One more post about cholesterol and I promise to lay off for a while.
Sharon Begley has written a great article for the Saturday Evening Post:
--reviewing the data showing the lack of benefit when statins are taken for primary prevention of cardiovascular disease, and especially going into the "number needed to treat" as a helpful statistic. Along the way she reviews the various adverse reactions associated with statins--diabetes, memory loss as well as muscle aches--and adds a recent study suggesting that if you take a statin and then exercise, your body's ability to repair muscle is reduced. (A wonderful way to prevent heart disease--make it harder to exercise.)
The article says so many good things that it seems petty to pick out one problem, but I was disappointed that Begley (apparently to try to make clear that she was not simply bashing statins for bashing's sake) gave the drugs credit for the marked decrease in deaths from heart disease over the last 3 decades in the US. No one I know of says that drop was due to statins and most believe it primarily related to lifestyle changes and maybe a bit related to better outcomes in the acute care of heart attacks.
Now, you might wonder, if all this is so, then how come the drug industry has been able to convince us to get so crazy about measuing everyone's cholesterol (even kids) and then precribing statins at the first hint of a high measurement? (Begley starts off with the very sensible observation, that if what we know about statins and primary prevention is indeed true, then most of the justification for doing screening cholesterol measurements goes out the window.) The possible answer to that question is contained in a recent article that addresses the "cholesterol myth." While the article itself tends to go overboard in recommending somewhat extreme nutritional approaches, the core message is worth making note of.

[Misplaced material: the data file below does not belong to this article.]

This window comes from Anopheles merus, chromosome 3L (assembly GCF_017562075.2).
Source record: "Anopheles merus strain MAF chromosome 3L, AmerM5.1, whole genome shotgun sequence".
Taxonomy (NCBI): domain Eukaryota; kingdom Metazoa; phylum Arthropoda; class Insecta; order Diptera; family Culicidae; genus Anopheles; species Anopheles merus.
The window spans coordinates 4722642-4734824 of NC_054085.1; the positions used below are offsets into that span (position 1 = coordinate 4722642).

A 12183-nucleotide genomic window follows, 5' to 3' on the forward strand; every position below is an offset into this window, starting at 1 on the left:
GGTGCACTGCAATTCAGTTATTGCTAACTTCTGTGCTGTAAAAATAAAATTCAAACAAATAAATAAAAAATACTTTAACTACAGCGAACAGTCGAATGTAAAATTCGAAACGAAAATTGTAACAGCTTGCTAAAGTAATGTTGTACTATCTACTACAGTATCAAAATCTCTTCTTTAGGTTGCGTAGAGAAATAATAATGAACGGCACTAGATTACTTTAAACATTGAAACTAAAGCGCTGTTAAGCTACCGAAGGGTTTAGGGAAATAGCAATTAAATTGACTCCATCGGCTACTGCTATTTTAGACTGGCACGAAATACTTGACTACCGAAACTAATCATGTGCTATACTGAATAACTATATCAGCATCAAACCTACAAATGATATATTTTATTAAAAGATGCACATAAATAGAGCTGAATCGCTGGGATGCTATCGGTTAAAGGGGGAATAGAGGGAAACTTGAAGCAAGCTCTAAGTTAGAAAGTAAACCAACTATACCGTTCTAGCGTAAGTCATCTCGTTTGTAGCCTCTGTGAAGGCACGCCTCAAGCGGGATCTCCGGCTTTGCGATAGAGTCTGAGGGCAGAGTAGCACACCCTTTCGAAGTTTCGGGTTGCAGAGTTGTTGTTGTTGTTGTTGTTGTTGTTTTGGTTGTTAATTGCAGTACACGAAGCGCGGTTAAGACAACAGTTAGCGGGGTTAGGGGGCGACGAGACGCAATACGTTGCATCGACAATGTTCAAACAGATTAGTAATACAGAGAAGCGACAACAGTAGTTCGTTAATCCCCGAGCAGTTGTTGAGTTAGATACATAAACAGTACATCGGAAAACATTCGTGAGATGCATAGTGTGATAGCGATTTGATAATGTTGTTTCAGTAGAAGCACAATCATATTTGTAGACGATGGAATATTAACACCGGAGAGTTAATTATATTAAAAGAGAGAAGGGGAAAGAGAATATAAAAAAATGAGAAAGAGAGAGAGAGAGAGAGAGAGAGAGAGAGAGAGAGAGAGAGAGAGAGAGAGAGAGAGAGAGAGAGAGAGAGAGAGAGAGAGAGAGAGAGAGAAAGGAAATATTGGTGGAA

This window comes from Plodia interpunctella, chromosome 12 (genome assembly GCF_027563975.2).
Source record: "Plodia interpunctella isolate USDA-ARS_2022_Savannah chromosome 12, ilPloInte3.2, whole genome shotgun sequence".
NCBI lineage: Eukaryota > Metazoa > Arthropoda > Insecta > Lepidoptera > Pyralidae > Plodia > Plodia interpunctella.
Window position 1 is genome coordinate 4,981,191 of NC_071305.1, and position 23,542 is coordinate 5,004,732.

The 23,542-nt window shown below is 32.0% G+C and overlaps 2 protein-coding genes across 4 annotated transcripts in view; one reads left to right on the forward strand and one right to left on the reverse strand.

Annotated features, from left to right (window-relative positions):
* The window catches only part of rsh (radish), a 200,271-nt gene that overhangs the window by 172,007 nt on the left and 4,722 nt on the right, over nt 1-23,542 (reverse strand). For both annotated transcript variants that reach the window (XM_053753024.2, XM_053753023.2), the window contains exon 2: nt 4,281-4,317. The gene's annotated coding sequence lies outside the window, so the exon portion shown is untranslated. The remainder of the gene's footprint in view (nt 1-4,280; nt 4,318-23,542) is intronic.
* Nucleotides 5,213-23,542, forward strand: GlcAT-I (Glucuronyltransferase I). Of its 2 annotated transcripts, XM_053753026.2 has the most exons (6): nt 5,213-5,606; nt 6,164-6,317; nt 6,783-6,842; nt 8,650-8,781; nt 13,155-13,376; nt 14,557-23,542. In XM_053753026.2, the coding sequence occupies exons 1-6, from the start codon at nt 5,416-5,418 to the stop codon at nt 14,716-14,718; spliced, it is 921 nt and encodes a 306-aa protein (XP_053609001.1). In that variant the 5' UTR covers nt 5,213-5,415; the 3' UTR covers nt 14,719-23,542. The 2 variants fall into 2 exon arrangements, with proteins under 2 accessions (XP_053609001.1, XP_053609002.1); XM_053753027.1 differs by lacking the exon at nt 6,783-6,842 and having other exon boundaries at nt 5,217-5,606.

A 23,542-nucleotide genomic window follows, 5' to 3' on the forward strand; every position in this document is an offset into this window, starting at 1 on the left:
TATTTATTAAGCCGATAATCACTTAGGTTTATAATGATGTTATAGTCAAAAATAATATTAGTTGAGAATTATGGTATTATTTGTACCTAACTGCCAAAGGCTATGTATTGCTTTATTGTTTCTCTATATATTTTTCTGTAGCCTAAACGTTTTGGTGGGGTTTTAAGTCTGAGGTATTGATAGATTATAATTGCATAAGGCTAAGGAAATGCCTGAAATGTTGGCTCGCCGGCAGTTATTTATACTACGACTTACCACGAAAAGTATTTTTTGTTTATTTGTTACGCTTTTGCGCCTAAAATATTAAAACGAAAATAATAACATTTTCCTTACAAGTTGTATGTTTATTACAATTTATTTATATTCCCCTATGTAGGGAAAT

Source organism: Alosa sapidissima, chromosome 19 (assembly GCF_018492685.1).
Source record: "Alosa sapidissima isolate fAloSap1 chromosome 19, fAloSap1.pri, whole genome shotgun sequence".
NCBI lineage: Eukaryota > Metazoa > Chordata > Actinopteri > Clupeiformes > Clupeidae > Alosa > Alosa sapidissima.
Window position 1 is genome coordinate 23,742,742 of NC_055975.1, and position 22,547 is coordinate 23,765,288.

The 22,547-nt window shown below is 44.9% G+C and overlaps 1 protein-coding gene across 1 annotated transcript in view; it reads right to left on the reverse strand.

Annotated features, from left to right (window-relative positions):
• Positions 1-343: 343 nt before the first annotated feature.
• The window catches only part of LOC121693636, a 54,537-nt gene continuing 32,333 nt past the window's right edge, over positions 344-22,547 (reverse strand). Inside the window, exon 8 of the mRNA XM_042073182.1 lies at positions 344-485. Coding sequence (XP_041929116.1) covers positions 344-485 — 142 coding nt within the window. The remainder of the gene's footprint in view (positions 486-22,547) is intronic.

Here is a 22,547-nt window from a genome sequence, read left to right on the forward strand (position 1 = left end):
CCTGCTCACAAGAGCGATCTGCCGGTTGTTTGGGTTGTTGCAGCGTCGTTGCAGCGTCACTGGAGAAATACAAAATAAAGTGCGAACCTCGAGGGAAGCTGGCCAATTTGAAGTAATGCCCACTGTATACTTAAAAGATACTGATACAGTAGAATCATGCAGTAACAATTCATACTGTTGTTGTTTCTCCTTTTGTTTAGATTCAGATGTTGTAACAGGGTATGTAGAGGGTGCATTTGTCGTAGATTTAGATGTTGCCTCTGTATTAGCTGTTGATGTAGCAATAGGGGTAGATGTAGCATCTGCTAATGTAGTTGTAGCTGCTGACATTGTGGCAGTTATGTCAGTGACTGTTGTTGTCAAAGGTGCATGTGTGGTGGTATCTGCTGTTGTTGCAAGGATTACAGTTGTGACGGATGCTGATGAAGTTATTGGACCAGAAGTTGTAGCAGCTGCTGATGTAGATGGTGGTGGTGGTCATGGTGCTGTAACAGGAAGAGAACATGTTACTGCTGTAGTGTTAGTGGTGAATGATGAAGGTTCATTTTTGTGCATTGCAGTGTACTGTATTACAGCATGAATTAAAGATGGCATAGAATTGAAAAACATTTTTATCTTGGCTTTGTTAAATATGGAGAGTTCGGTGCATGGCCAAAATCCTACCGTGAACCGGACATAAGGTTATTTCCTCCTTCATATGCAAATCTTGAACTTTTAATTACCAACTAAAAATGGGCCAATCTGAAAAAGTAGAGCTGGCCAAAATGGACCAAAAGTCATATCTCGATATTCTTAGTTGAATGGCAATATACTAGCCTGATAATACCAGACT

Dr. Duncan Adams of New Zealand recently wrote about the "Great Cholesterol Myth":
The way Dr. Adams tells the story, Brown and Goldstein won the Nobel Prize for their discovery about the relationship between high cholesterol and heart disease. They were studying a very special population of patients--those with the gene for familial hypercholesterolemia, whose cholesterol levels are sky-high and who often develop premature heart attacks and vessel disease. Brown and Goldstein assumed that what they were seeing was cause and effect-- high cholesterol levels in the bloodstream cause the vessels to have defects. Dr. Adams marshals arguments that they had it backwards. What if the basic defect in the vessel disease seen in this select group of patients is super-brittle vessel walls? What if cholesterol makes vessel walls flexible? (After all, cholesterol is an essential chemical and we'd die if we had none of it in our bodies.) What if the genes these patients inherited make their vessel walls unable to absorb cholesterol, so they become brittle, and the unabsorbed cholesterol then floats around in the bloodstream?
Dr. Adams' theory shows how by studying a very select group, and then generalizing to the entire population, we could have ended up with the wrong idea about cholesterol as a cause for cardiovascular disease. (Begley explains why it turns out that cholesterol levels by themselves are a very weak predictor of heart attack risk.) Going from what's true of a person with a total cholesterol level of 500, and assuming the same thing is true for a person with a cholesterol of 201, is exactly how drug company marketing prospers.
Can we know for sure that Dr. Adams' hypothesis is correct and that the "majority" view of cholesterol is wrong? Hardly. But it's worth knowing that out there is a potential, logical explanation that could show why we're quite confused in our thinking of how to prevent heart disease. (Hat tip to Jerry Hoffman and Rick Bukata for pointing out the Adams paper.)